She first saw him as a fleeting shadow across the rooftops of her City. Her mark’s body crumpled quietly to the floor beside her. She hesitated ever so slightly and then she leaped lightly up the wall to chase after him, blades disappearing as quickly as they had appeared.
Their chase darted across the rooftops under the Dark Moon and its musing Stars. They whirling over the City like its rooftops were their private dance-floor. Even the cool night air seemed to play a secret music as their shadows flittered from roof to roof…
Then he stopped dead still. The music paused. The Dark Moon and the City waited as the Stars leaned ever-so-slightly forward in anticipation.
She too stopped, frozen on the edge of the roof while he turned and looked straight back at her from the other side of the roof.
Time held its breath and, despite all the hearts she had stopped, it was her’s that skipped this beat. His dark green eyes as unreadable as his black mask, she weighed the multiple blades hidden over her lithe body.
Then he was gone. Little more than a fleeting shadow wrapped in midnight and ghosted off by a mystery.
She smiled ever-so-slightly and then the next moment the rooftop was empty. The assassins were gone and only the Dark Moon, its Stars and the City knew what had transpired that night.
In another life, she next saw him under the midday sun. He lithely stalked across her street, black hair blowing in the wind as his dark green eyes flashed around him.
He flicked up his hand and caught her blade as it flew straight towards his beating heart.
She was long gone as he looked around the street but only the cold blade was still there with a small message wrapped around. All that was written in the message was an address. The address where he had stopped and turned around.
He hesitated for just a moment–a smile dancing across his face–before slipping from sight into the shadows. It was not the blade but the message that found its mark beating in his breast.
The sunlight and all its creatures were oblivious to what had just happened, but the City smiled and waited for the harsh sun to tire. It always did.
Eventually, the Dark Moon joined the City overhead with its chorus of Stars. Then the assassins’ secret music started to play on the cool night air. And, for the briefest moment, two fleeting shadows met on a lonely rooftop against the night sky.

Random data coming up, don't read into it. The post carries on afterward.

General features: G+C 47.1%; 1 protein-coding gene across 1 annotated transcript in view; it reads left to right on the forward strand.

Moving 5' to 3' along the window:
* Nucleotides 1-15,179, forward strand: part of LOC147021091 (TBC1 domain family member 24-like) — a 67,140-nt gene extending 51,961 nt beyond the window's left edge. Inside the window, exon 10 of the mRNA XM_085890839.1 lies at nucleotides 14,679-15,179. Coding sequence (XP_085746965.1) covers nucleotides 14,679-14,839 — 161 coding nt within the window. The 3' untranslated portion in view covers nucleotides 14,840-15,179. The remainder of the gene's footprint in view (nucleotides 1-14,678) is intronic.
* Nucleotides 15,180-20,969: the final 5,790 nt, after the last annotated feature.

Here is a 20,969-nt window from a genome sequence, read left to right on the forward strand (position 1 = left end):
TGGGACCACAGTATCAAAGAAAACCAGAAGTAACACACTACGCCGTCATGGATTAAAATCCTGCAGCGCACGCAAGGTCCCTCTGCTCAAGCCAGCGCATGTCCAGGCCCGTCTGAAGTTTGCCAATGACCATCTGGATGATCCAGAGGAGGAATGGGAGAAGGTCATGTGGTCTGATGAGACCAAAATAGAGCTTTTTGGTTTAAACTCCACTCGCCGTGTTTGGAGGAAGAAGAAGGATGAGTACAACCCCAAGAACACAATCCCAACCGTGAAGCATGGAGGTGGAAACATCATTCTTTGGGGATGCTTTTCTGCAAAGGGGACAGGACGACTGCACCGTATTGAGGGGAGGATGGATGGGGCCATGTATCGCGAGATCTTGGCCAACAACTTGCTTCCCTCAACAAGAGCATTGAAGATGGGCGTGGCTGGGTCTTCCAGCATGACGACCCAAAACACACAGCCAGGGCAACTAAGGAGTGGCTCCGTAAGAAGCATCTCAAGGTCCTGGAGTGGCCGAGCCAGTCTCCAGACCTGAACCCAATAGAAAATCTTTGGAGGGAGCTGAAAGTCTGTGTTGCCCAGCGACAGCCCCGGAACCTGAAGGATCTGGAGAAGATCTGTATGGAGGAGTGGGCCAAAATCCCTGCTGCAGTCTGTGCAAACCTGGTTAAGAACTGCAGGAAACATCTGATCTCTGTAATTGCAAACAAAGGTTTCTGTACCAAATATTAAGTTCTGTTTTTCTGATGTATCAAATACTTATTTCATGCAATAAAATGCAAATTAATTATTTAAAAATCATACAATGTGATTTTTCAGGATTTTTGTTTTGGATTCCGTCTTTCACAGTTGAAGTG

The City smiled as the Dark Moon looked down amused. All the Stars twinkled and they hummed the lover’s music.
And then they were gone, two fleeting shadows wrapped in midnight and ghosted off by a mystery.
Many years later, after a great storm had torn through the City and terrible clouds had smothered the Dark Moon and its Stars for weeks, an ordinary man climbed up to his house’s roof.
Under the harsh sunlight, he had clambered up his rickety ladder carrying rusty tools to fix a leak. It was honest work and he was an honest man and, thus, he had honest expectations.
He expected a hard days work under the harsh sun. He expected muck and dirt while he fixed where the storm and beating rain had torn a gash into his dwelling. He expected a lot of ordinary things as most ordinary people do.
What he found instead were two blades, still as sharp as the day the lovers had left them. Hilts crossing, they were buried deep into what he had always thought was his own roof in what he had always thought was his own city.
Stand there staring at them, he briefly glimpsed a world far from his sunlight which danced to a secret music that he would never hear. The rest of this world, though, would forever remain a fleeting shadow wrapped in midnight and ghosted off by a mystery that only the City, the Dark Moon and its Stars truly knew.